The Numbers Station (2013)
Review by Jude Felton
If there was any justice in the world, and we all know that there isn’t, John Cusack would be the biggest movie star out there. With a career already spanning 30 years, he has managed to consistently appear in terrific movies; many of which sit in that mainstream side of cult. He delivers the goods as the lead, or in a supporting role, and I personally love watching his films, even when I don’t especially like the film; such as 1408.
With The Numbers Station, Cusack takes the lead in a role that isn’t a million miles away from his performance in the wonderful Grosse Pointe Blank. Okay, so there isn’t the humor or nostalgia in The Numbers Station, but he does play a CIA Operative Emerson Kent; read that as hit man. On his latest mission he shows weakness, and ultimately pays the price for it, as his colleague steps in to finish the job.
All is not lost though, as Emerson is given another chance to prove himself by looking after Katherine. A seemingly boring mission, but it is one that will end up with the pair hiding out in the titular Numbers Station, as the enemy tries to get in. Basically this is a siege movie, but due to the plot mechanisms, such as the video footage stored in the station, which allows the film a slightly more expansive feel. Granted, the majority of the movie does take place in the station, although it never feels penned in.
Cusack as usual is riveting to watch, even though he has not been given his greatest role ever. As usual though he does immerse himself in the material, and as such adds a lot to the overall film. If any old random action star had taken the lead role I could imagine this would be an incredibly average movie. As it stand though, Cusack lifts it up into the realms of very good and you will want to keep watching.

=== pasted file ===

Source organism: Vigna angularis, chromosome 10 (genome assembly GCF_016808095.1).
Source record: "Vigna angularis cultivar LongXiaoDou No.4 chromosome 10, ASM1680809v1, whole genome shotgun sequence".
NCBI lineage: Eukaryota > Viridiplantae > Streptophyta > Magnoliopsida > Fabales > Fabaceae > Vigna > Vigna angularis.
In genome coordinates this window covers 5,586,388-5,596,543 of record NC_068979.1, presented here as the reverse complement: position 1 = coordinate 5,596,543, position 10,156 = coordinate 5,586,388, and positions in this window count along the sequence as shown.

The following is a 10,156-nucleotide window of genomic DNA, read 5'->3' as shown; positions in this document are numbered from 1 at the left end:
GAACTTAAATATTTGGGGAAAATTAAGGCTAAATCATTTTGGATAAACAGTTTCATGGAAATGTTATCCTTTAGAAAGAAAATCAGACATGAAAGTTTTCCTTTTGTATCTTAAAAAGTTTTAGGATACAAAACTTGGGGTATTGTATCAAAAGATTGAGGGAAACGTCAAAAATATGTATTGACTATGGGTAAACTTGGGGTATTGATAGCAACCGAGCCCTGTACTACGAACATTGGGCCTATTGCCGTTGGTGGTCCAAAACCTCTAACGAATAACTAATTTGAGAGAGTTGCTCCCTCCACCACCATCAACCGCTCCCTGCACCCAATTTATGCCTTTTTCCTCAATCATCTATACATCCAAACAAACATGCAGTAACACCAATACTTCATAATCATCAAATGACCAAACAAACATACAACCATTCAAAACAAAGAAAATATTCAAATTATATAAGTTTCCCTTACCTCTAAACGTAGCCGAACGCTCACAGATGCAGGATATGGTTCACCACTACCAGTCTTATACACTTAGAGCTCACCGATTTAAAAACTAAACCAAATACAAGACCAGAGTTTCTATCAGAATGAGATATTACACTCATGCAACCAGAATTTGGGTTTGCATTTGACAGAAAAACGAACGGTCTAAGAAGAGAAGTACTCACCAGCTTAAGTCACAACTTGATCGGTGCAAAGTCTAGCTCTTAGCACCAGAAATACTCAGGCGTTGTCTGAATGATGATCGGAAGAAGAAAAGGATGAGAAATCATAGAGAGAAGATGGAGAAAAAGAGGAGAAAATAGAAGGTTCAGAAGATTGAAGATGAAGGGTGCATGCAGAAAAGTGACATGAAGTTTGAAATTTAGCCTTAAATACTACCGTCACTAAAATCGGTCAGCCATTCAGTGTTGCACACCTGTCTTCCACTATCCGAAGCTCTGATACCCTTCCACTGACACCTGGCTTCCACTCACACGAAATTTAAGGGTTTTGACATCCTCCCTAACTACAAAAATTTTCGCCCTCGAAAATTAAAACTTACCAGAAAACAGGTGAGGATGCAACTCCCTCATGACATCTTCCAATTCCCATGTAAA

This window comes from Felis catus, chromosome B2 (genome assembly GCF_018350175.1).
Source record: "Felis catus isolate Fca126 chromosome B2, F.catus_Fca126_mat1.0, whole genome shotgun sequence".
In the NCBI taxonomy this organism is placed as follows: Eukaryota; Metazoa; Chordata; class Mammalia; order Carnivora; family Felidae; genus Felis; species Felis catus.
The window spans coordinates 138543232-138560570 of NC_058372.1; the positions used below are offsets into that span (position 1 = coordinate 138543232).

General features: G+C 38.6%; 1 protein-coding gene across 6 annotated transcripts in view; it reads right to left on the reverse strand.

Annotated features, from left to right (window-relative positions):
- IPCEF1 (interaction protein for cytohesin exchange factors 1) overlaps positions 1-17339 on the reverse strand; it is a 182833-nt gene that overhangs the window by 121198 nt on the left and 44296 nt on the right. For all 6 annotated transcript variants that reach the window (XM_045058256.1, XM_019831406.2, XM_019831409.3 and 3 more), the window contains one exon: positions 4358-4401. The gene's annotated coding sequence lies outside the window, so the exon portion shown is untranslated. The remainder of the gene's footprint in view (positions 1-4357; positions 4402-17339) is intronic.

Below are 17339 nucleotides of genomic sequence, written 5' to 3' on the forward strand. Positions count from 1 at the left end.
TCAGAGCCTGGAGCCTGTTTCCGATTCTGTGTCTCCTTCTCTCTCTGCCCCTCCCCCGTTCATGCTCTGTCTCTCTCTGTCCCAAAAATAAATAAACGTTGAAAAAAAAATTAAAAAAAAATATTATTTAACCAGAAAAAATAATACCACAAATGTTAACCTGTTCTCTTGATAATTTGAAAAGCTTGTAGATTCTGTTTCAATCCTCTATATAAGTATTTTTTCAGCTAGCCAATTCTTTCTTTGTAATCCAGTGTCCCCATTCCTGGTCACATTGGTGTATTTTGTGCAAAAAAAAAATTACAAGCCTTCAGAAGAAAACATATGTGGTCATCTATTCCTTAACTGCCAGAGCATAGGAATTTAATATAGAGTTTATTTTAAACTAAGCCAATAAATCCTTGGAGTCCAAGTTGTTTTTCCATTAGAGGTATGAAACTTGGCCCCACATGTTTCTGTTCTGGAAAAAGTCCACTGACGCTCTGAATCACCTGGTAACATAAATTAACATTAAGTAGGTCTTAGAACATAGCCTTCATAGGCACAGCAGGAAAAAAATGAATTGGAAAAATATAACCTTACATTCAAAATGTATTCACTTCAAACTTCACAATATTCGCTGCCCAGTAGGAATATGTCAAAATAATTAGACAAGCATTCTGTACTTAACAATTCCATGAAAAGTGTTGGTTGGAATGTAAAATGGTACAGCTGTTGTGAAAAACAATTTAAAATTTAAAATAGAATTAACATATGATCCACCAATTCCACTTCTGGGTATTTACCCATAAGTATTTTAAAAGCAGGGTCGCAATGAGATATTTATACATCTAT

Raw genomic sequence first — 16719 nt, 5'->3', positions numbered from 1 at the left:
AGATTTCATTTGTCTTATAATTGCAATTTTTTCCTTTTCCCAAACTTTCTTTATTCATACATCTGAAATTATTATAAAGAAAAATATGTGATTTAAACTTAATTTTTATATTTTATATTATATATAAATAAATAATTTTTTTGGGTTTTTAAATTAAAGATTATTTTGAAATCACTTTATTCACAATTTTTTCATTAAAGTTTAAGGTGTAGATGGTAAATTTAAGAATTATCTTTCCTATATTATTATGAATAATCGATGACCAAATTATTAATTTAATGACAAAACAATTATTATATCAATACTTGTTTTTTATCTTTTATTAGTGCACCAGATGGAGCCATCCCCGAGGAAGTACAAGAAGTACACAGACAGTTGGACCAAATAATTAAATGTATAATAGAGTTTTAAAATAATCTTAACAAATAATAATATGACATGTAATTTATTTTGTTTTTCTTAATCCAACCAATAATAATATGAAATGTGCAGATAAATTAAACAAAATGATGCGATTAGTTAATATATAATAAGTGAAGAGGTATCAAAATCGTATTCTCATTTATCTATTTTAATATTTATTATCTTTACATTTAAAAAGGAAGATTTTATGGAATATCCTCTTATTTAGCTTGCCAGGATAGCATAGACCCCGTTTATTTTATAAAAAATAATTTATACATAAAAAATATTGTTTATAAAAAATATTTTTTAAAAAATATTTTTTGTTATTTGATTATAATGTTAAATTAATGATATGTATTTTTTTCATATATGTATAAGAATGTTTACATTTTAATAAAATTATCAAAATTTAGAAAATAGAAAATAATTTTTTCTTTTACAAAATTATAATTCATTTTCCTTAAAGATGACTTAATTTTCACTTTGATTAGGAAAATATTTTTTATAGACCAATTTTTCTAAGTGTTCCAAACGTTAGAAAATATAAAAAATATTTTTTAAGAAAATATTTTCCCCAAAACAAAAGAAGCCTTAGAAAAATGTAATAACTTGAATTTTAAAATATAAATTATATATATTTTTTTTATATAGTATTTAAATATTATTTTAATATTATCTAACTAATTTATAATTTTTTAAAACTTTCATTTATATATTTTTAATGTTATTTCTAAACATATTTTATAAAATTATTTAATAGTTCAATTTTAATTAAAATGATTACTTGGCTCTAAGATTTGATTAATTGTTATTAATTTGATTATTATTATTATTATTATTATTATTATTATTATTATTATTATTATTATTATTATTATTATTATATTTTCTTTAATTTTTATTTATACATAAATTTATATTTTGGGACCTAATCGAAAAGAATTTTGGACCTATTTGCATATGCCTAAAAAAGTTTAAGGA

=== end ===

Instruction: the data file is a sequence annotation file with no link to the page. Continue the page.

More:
At times The Numbers Station is surprisingly violent, usually with scenes that are brought up through the station’s surveillance footage, and once or twice I found myself surprised by quite how violent it was.
The Numbers Station is a taut and well-made thriller and, whilst it isn’t Cusack’s best movie, is definitely an engrossing viewing experience. At a little under 90 minutes there isn’t any room for superfluous shenanigans, instead it gets the job done and walks quietly away.
Chances are that you may pass this movie by, seeing as it has had little exposure, but I recommend checking it out, if not only for the charismatic lead. The Numbers Station is not spectacular, although it is a hidden gem, and with solid supporting roles from Malin Akerman and Liam Cunningham, you really can’t go too far wrong.
The Numbers Station is available on Blu-ray and DVD from Image Entertainment.